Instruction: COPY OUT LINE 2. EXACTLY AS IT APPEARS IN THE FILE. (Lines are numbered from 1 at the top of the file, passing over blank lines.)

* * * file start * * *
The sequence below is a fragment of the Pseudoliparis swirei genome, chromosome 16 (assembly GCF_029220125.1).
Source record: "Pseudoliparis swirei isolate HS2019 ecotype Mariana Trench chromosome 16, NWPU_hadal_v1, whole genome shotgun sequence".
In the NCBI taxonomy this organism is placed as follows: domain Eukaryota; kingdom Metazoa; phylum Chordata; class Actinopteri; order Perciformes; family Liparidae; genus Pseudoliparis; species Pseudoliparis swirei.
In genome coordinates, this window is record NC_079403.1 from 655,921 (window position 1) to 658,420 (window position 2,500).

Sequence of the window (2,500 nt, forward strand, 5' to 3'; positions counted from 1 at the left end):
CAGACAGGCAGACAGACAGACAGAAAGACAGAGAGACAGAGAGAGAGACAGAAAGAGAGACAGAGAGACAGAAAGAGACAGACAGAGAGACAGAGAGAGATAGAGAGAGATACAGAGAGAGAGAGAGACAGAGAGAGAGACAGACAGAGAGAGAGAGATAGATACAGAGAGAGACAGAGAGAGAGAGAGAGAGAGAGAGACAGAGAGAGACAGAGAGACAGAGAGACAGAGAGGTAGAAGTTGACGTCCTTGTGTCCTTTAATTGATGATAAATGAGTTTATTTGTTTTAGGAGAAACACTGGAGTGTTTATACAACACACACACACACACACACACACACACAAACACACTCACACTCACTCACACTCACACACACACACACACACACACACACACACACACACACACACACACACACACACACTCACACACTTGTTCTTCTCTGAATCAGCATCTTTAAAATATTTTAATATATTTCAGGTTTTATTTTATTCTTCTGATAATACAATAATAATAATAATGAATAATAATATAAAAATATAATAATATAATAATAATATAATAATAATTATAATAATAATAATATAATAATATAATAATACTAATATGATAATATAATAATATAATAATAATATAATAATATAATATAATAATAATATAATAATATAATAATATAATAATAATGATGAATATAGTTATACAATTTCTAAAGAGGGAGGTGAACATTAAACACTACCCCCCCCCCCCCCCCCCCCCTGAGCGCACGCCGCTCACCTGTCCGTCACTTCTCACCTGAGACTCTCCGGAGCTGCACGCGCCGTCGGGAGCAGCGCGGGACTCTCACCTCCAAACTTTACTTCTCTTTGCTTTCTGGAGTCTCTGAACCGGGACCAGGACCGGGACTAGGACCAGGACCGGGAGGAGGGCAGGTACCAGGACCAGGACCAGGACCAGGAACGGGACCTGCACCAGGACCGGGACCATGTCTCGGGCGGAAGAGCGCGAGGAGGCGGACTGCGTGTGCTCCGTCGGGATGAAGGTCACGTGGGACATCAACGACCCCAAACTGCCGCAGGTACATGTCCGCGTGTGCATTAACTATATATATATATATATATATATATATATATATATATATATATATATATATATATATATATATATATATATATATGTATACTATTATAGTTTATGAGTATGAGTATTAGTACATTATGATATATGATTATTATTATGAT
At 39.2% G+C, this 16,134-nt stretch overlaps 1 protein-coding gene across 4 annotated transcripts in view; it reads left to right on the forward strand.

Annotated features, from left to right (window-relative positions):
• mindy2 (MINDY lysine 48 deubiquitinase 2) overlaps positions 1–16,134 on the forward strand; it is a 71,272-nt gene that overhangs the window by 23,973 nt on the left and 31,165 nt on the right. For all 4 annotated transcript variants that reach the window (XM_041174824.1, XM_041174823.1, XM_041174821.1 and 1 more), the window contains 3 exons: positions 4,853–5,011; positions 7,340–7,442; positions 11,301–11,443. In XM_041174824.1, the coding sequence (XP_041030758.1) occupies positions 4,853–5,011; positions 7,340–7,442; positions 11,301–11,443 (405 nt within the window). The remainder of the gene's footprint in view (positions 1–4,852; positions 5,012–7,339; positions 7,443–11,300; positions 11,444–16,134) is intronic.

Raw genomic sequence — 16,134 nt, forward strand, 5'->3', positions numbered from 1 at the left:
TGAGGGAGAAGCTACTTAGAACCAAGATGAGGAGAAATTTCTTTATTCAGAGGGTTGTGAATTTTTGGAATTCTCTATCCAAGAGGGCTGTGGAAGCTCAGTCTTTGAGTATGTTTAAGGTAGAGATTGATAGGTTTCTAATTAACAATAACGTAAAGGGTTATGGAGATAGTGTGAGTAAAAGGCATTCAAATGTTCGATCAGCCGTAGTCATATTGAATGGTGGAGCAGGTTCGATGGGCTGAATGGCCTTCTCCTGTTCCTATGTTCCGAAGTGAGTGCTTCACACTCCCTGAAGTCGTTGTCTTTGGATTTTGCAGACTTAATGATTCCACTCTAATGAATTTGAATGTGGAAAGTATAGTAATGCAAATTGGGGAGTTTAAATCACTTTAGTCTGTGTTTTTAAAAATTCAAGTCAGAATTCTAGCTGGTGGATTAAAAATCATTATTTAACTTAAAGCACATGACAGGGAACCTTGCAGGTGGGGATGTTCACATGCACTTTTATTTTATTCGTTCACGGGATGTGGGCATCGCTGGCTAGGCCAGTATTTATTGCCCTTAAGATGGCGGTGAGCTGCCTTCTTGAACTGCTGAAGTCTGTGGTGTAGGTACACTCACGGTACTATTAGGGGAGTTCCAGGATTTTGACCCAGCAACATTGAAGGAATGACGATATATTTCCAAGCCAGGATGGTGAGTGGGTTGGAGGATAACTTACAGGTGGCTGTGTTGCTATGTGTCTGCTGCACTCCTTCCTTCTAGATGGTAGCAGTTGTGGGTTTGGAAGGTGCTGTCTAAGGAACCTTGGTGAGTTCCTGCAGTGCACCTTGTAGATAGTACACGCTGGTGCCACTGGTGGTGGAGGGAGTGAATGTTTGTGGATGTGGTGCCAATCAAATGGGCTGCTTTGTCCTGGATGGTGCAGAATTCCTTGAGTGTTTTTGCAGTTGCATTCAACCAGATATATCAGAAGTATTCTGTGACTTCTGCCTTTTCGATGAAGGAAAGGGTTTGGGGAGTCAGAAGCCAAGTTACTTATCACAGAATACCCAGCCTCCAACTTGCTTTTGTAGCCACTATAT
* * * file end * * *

Source record: "Pseudoliparis swirei isolate HS2019 ecotype Mariana Trench chromosome 16, NWPU_hadal_v1, whole genome shotgun sequence".